RORY: Okay. Bye. [Hangs up, Inhales, exhales deeply]

[Morning, Lorelai is sitting at the kitchen table “playing” with her food, Rory comes in.]

RORY: Are you enjoying your breakfast?

LORELAI: I don't know if I like pop-tarts.

RORY: Did you fall on your head while you were sleeping?

LORELAI: I don't know. Do I like this? Is this something I like?

RORY: So, you fell on your head, and now you have some kind of very specific amnesia, is that it?

LORELAI: Last night I was dreading mom and dad's reaction to the breakup, right?

RORY: Right. Dread, dread. I remember.

LORELAI: And then they didn't react -- not one bit. It's almost like the absence of their reaction was worse than any freak-out they could have had.

RORY: Okay. Sure.

LORELAI: Then I thought, "why? Why do I care if they freak out? What do I get out of it?"

RORY: Uh ha.

LORELAI: And then I thought, "maybe their freak-outs" are like some kind of compass for me, you know "like, I know I'm doing what I want to do if it freaks them out." And then I thought, "what if I don't want to do "what I want to do because I want to do it, but because they don't want me to?"

RORY: Huh?

LORELAI: I mean what if I don't like what I like because I like it, but because my mother doesn't like it and doesn't want me to like it? What if I don't actually like the music that I like or the movies or the clothes or the men? What if I don't like what I seem to like?

RORY: Ah, hence the pop-tart.

LORELAI: Yes. Hence. I can remember the first time I had a pop-tart. It was at my friend Erica Catcha's house, and she said, “do you want a pop-tart?" And I knew my mother would recoil at the very idea of me having a pop-tart. I could just picture her. [Emily voice] "A pop-tart?!" [normal voice] And so, I had one. And I opened the little silver wrapper, and I took a bite, and I thought nothing had ever tasted so good. I thought it tasted like freedom. It tasted like I was my own person. The pop-tart tasted like freedom and rebellion and independence.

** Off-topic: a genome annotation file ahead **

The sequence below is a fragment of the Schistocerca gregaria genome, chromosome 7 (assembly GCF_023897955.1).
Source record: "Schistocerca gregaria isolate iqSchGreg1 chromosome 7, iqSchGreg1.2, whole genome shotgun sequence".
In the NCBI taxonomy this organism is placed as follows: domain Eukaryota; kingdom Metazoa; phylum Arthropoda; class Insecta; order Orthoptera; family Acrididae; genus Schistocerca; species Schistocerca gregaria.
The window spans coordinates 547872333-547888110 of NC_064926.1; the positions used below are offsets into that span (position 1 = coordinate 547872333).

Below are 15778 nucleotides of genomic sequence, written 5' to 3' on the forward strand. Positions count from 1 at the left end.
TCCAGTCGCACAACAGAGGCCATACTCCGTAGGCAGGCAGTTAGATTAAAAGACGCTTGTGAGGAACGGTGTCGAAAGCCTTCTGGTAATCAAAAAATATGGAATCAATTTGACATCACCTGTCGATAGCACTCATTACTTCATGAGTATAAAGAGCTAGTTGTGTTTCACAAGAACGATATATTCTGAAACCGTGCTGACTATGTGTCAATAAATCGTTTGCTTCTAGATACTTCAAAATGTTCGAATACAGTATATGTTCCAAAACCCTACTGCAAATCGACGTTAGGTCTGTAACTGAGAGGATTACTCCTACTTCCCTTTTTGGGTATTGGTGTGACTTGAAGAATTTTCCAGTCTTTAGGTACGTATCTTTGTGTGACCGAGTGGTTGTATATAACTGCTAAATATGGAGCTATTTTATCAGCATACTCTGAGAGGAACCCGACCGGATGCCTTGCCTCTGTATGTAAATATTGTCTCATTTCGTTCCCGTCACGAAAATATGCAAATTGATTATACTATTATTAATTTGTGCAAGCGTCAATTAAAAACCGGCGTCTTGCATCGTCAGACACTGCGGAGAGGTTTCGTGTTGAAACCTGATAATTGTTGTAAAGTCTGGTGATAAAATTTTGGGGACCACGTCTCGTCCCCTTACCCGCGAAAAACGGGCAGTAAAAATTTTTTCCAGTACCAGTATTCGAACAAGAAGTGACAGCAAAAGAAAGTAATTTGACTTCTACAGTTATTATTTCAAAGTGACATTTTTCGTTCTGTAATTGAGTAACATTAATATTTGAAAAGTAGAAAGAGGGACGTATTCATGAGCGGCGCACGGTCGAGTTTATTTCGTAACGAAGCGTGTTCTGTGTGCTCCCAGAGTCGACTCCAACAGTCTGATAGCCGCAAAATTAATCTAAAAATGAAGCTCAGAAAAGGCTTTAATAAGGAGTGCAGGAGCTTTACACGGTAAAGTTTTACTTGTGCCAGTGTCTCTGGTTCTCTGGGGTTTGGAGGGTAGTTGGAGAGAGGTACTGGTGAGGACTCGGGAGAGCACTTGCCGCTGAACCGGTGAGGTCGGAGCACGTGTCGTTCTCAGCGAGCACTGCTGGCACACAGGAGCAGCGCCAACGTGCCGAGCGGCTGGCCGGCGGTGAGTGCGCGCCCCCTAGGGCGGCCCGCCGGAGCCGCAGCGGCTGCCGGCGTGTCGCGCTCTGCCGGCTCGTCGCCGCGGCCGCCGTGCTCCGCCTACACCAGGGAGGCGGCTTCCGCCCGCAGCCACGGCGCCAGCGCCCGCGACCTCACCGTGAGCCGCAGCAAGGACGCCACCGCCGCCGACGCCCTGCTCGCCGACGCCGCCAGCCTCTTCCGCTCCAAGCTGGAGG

RORY: Wow. That's some pop-tart. What flavor was that?

LORELAI: But now I think I don't know if I like pop-tarts. What if I don't like pop-tarts? Would I like pop-tarts if Richard and Emily had served me pop-tarts on a silver platter and demanded I eat every bite? I don’t know.

RORY: Hey, where are all the pop-tarts?

LORELAI: I've been experimenting.

RORY: You ate all the pop-tarts?

LORELAI: If it makes you feel any better I don't know if I like them!

RORY: Well, I hope you didn't eat all the Froot Loops.

LORELAI: Hey, how was last night's conversation?



RORY: It's just these transatlantic phone calls. I don't know if it's the "trans" or the "Atlantic" or the fact that it's 2:00 in the morning, but Helen Keller and Stephen Hawking could have a more connected conversation.

LORELAI: Helen Keller's dead.

RORY: Yeah, well, even dead, she could do better. It's just so awkward and pausy. And I feel like the more I try to connect, the more disconnected I feel. And I just feel like I'm working so hard, but maybe I shouldn't be having to work so hard. And then I feel self-conscious, but I shouldn't feel self-conscious, so then I feel self-conscious about that. I don’t know maybe it's just the salt in the ocean. It corrodes conversations or something.

LORELAI: Yeah. It sounds like the salt.

RORY: [Picks up a pop-tart off Lorelai plate] Um.


RORY: I like pop-tarts.

[Sign on window “Luke’s Grand Re-opening”, Moving inside Luke brings Babette and Miss Patty their orders]

LUKE: Here you go, ladies.

MISS PATTY: It's the ceilings. They're vaulted now, aren’t they?

LUKE: The ceilings aren't vaulted.

BABETTE: I got it, it's the curly fries. You never used to have curly
fries here before, did you Luke.

LUKE: Always had curly fries.

BABETTE: I'm telling you, something's different about the plAce.

LUKE: Nothing, nothing has changed. It's exactly the same.

MISS PATTY: He must have done something to the windows 'cause the light is much better now.

BABETTE: Yeah it's a lot less gloomy than it used to be.

LUKE: An identical level of gloom, people.

BABETTE: I got it. You got new chairs. I knew my butt felt more comfortable.

LUKE: Your butt feels exactly the same, Babette. Now, would you two can it? I didn't change a damn thing.

[Rory enters and comes to the counter]
LUKE: Hey, Rory.

RORY: Hi, Luke.

LUKE: How's it going?

RORY: Good. I'm good. And you?

LUKE: Doing good.

RORY: Glad to hear that. Congratulations on the reopening.

LUKE: Oh, yeah, thanks. Back to normal, I guess.

RORY: New hat?

LUKE: Yeah. So, I didn't think you were gonna make it back this summer.

RORY: Oh, I wasn't, but then I did.

LUKE: Things change.

RORY: Yeah.

LUKE: So, you want a table?

RORY: No, I think I'll just take some coffee and a muffin to go, if you have it.

LUKE: I have it.

BABETTE: It's the curtains!

LUKE: Yeah those curtains have always been here.

BABETTE: I know. I’m just saying you used to have more curtains.